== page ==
This is an edited version of an interview Larry McEvoy did with Brian Delaney and Teddy Fennelly in June 2007. Larry was a dedicated follower of Portlaoise teams all his long life as, indeed, were all his family. His father trained the town hurlers to win their first senior championship in 1928. His brother, Tom, was a great hurler for town and county and won a senior championship in 1943.
Another brother Paddy, although working and living in Dublin hardly missed a match in which Porltaoise was involved and he and Larry would always visit the Portlaoise dressing-room and chat with the players after the game – whether the team won or lost. Larry sadly passed away in October 2013, aged 92 years. Larry’s father, Michael, came originally from Stradbally. He worked in Odlums Flour Mills. Kieran McEvoy, postman, was another brother. Larry takes up the story.
“Our family consisted of brothers, Willie, John, Michael, Jim, Paddy, Tom and myself and sisters, Annie, Mary and Kathleen. I was the youngest.
“Father got involved with Portlaoise GAA when he came to town. Tom Moore, (there was no O in front of the Moore), who lived where the Square Bar is now. gave the use of the pitch where O’Moore Park is now to Fr. Kearney for the club in the early years of the last century. I often heard him say that Joe Fennelly, and himself, and a man by the name of Jim Delaney, Abbeyleix Road and ‘Ruddley’ Quinlan, who lived opposite O’Moore Park, where Mick Mulhall and family lived in later years, staked it out and looked after the jerseys and whatever equipment they had.
“Fr Kearney became County Chairman and handed it over to the County Board, who had no field. It was only railed in with stakes and wire. It should be Moore Park but somehow it got changed over the years to O’Moore Park because of the connection of the O’Moores with Laois. After then handing over of the field to the county Portlaoise teams had no grounds of their own and trained and played here, there and everywhere. “I could never understand it how my father coming from Stradbally got so involved with Portlaoise and hurling, in particular. He trained the 1928 team, that won the first senior hurling championship for Portlaoise.. He was telling us about the training, how he trained them and that Paddy Farrell (Hasper’s father) was with him.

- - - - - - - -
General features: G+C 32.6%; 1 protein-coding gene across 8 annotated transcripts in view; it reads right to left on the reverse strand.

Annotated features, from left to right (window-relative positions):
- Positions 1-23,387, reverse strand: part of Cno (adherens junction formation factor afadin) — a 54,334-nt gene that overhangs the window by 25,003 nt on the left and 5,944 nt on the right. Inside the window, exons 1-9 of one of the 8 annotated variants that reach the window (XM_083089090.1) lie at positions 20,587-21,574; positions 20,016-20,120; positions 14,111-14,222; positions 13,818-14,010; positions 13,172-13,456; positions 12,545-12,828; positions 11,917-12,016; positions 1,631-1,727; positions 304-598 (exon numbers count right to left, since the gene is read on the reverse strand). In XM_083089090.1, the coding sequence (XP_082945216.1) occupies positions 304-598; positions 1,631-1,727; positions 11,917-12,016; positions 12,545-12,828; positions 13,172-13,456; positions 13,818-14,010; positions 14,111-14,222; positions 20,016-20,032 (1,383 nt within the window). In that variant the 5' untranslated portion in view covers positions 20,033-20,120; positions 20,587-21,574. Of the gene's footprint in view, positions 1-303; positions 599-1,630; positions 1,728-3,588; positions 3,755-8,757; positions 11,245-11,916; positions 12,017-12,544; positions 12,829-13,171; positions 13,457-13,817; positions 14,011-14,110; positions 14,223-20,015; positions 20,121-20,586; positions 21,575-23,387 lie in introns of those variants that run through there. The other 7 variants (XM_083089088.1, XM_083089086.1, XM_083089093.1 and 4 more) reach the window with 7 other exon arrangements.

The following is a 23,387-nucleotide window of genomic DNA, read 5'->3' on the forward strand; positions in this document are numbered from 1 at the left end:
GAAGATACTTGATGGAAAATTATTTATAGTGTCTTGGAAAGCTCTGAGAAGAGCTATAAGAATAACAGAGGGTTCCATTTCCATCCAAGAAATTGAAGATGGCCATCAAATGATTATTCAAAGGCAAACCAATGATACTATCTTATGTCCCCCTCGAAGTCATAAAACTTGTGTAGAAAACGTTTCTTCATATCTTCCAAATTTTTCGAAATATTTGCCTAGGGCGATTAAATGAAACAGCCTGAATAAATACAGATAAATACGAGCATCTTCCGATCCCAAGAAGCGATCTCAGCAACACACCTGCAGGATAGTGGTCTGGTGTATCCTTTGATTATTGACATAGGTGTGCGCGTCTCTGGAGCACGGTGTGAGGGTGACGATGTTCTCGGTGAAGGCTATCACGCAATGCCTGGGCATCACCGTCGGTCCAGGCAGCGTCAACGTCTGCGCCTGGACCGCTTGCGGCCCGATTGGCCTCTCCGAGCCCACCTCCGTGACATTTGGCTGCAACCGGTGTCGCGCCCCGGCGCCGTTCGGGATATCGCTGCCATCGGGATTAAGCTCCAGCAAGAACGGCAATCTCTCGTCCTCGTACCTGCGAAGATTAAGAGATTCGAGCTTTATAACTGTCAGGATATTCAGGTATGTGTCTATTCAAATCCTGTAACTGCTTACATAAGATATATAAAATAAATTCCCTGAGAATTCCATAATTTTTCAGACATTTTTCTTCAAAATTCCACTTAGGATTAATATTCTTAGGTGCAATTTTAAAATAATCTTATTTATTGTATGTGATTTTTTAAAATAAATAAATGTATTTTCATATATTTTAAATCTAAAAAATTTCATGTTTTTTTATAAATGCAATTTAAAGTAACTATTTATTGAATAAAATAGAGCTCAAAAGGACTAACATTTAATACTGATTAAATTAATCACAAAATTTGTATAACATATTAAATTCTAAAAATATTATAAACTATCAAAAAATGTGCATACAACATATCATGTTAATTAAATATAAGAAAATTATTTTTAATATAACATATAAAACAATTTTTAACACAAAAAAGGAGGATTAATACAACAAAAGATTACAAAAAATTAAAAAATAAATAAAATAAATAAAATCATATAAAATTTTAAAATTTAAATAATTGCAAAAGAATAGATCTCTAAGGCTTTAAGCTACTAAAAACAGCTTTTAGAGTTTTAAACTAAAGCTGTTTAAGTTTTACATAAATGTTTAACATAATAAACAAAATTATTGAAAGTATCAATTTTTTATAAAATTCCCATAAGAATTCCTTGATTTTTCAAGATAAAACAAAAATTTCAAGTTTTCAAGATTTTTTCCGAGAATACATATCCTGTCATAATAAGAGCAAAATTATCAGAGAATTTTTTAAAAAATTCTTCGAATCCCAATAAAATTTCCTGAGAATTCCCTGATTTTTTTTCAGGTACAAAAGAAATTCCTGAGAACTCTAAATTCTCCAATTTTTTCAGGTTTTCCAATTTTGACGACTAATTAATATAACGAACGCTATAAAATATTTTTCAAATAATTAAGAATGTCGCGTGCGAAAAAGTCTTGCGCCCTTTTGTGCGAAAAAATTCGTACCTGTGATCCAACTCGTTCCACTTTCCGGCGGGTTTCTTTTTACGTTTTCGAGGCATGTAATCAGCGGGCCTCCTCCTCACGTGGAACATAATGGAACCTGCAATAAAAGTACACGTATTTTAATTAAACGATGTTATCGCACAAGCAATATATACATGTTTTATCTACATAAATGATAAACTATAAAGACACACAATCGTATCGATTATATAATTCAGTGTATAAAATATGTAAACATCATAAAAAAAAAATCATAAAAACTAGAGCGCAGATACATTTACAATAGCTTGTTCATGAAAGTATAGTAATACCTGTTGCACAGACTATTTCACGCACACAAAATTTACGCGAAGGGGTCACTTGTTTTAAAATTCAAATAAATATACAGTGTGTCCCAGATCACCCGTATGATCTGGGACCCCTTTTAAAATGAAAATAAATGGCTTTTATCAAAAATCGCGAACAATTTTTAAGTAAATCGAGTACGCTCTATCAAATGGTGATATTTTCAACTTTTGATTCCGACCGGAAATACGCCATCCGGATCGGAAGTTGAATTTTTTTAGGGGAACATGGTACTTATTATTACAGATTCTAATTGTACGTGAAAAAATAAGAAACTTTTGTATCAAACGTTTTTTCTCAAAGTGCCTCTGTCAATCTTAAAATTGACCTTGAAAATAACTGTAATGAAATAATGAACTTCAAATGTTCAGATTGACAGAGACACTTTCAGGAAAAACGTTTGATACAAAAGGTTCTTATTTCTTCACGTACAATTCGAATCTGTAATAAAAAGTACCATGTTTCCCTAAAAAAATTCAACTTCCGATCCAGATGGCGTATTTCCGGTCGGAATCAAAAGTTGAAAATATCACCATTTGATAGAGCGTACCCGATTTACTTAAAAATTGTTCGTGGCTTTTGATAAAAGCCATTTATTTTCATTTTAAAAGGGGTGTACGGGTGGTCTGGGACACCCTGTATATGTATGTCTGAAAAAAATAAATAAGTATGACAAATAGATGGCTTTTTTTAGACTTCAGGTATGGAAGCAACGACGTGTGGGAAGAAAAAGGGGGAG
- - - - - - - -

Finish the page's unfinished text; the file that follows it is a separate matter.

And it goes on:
“Included on the 1928 team were: Jimmy Fortune, Main Street, in goal. He was brother of Miss Mena Fortune, who had a news agent’s shop at the corner of Railway Street. Their father, Nicholas, was a great man for the club.
“John Kelly, Bloomfield, corner back, Jack Dunne of the Hill, and Mick Dunne, the butcher, were the full back line. Paddy Doran, Borris Road and Mick Conroy, Harpur’s Lane, brother of the Jimmy, the ‘Fiend’ were half backs. Ger Kelly, Kellyville, brother of Tommy of the Foundry, was the Daddy of Them All and Bill Quinlan, a fine hurler and brother of “Ruddley” were at midfield. Larry Cushen of Grattan Street, a man of steel, was centre half forward. Jim Quinn, brother of Leo Quinn and Mrs Keenan, Knockmay Road, and a fellow by the name of Hogan, an army man, were others I can remember.
“My father used to wear glasses and he used take them off to read. Strange, isn’t it? He used to go up to the field on the bike and train the team with a carbide lamp because the championships used run late then. There would be a drop of water dropping on to the carbide. It was the only light you had up the road. Times have changed.
“Why did they only win one final with such a strong team, you might ask? I’ll tell you. There was trouble after that final. I often heard my father saying at the time that they were supposed to play some team in Abbeyleix. Jimmy Fortune’s mother died and Portlaoise tried to get a postponement but were not given one. They asked Dr Murphy, the parish priest here, to arrange the funeral for earlier than usual so that the match could be played. The lads were all at the funeral and togged out in the cars going over. They were late coming out on the field or any reason. That’s how it was. They were trying to get them out any way. Every game they played they had to play it twice. Lar Brady was in the middle of it. There was a falling out after 1928.